Google Big Tent Korea depicts cultural diversity to globalize the Korean culture to the world through the Internet.
Last Wednesday, October 30, Google partnered with the Ministry of Culture, Sports and Tourism (MCST) of Korea to open up the Big Tent conference at Platoon Kunsthalle in Seoul. On this day, Hyun-Jae Cho, First Vice Minister of MCST, Amit Sood, Director of Google Cultural Institute, Yonggi Won, Deputy Minister of MCST, Taesung Jeong, CEO of CJ E&M Film Division, Hyungjoon Kim, Senior Producer at Korea Broadcasting System, Emanual Pastreich, Professor at Kyung Hee University, Jongil Choi, Founder and CEO of Iconix Entertainment, Eric Schmidt, Executive Chairman of Google, and Ted Cho, Engineering Director of Google Korea took the stage as speakers. Young-Eun Yang, anchor and journalist of Korean Broadcasting System hosted the conference. As any of the other Big Tent events, the one held in Seoul also carried its own theme that the discussions were held upon. The main question of this conference was brought together under the topic of “Culture and the Internet.” As the South Korean culture started a new boom, the music, movies, and culture have increased interests leading to extraordinary popularity throughout the Asian continent. Discussions of how the role of the Internet can play in expanding Korean culture to Europe and the United States were discussed.
The Big Tent has been held all over the world since 2011, the MCST collaborated with Google to get an insight of how the culture can cross borders and oceans to reach the majority of the population. As Professor Emanual states, “Other countries have high expectations on Korea…China is large but reality is there are limits…Japan’s dynamism has restrictions. Therefore, Korea has a better chance to grow in culture,” Korea’s Hallyu sensation cannot go unnoticed. The entertainment sector has brought spotlight to the Korean culture and society. Hyungjoon Kim spoke about how the use of mobile phones makes communication over borders possible. Therefore, more people are able to meet and greet people from different countries. In the end, the two people who talk need to have their conversation based on a topic. This, naturally, leads to talking about each other’s cultures and, more so, the entertainment sector.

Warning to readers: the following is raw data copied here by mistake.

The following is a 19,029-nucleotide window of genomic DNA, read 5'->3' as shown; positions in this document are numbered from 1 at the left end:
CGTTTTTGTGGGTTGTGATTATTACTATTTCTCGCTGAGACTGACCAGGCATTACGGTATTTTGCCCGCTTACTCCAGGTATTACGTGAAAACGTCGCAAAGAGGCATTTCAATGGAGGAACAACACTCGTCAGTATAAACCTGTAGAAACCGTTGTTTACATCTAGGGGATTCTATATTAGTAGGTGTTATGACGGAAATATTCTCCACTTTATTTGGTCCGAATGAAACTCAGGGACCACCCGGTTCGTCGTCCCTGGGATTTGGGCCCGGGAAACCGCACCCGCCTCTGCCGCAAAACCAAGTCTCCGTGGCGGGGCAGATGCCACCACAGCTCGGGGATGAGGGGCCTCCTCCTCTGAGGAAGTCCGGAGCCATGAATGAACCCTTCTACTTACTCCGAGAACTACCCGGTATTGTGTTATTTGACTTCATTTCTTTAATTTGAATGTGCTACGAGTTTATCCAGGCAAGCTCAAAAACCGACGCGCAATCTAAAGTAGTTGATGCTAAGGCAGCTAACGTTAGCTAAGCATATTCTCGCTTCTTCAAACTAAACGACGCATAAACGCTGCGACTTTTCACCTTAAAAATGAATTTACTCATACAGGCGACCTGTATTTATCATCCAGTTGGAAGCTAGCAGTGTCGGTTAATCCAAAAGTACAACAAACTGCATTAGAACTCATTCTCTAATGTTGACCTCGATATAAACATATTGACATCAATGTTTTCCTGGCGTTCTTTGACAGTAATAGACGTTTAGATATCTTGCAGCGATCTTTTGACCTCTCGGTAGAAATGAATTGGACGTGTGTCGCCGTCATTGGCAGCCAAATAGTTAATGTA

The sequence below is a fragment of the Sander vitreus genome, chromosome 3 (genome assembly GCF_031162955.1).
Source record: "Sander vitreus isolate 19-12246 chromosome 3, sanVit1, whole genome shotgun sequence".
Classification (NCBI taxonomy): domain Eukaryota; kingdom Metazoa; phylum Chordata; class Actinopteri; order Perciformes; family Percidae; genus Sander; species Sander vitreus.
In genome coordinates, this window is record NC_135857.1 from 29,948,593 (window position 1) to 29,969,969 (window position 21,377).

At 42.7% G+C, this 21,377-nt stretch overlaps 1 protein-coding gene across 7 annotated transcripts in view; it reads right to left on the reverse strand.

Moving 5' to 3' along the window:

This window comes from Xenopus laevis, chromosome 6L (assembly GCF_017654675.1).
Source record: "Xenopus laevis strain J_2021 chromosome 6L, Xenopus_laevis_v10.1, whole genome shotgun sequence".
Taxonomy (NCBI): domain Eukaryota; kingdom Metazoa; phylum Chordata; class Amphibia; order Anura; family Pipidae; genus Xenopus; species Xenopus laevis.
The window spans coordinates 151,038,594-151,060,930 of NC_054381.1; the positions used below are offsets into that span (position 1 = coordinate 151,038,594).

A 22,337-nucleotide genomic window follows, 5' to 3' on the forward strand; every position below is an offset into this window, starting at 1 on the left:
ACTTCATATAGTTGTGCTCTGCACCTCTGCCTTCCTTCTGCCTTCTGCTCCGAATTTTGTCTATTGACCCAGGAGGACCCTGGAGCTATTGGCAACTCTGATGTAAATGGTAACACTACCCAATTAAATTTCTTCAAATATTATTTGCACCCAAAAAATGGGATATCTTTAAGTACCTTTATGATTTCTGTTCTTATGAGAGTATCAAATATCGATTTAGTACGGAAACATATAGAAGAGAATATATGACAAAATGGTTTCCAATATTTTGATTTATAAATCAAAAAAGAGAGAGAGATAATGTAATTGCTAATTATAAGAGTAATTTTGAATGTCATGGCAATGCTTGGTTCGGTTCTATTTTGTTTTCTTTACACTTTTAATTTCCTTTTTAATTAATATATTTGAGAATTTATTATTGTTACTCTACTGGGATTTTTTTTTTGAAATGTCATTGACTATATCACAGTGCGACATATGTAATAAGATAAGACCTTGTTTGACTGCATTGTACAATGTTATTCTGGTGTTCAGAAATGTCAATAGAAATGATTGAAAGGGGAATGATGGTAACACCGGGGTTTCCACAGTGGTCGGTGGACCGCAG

Discussions like this took place at the conference and it was followed by a reception at the rooftop. Eric Schmidt ended the conference as the last person to speak. He was actually interviewed by Young-Eun Yang. He used many examples of Psy to make his point clear. Schmidt highly complimented that the Koreans are good showcasing their style along with refined coloring and staging. He believes this is what attracts people to K-pop. In addition, Schmidt adds that the North Koreans also seem to have the same sense in detail as South Koreans do. But, on the other hand, Schmidt remarks that the society also needs to change their way of thinking. He sees that Koreans are too patriotic. If the society gave more opportunities to women and learned how to fully accept and respect other cultures, the Korean society would modernize even more.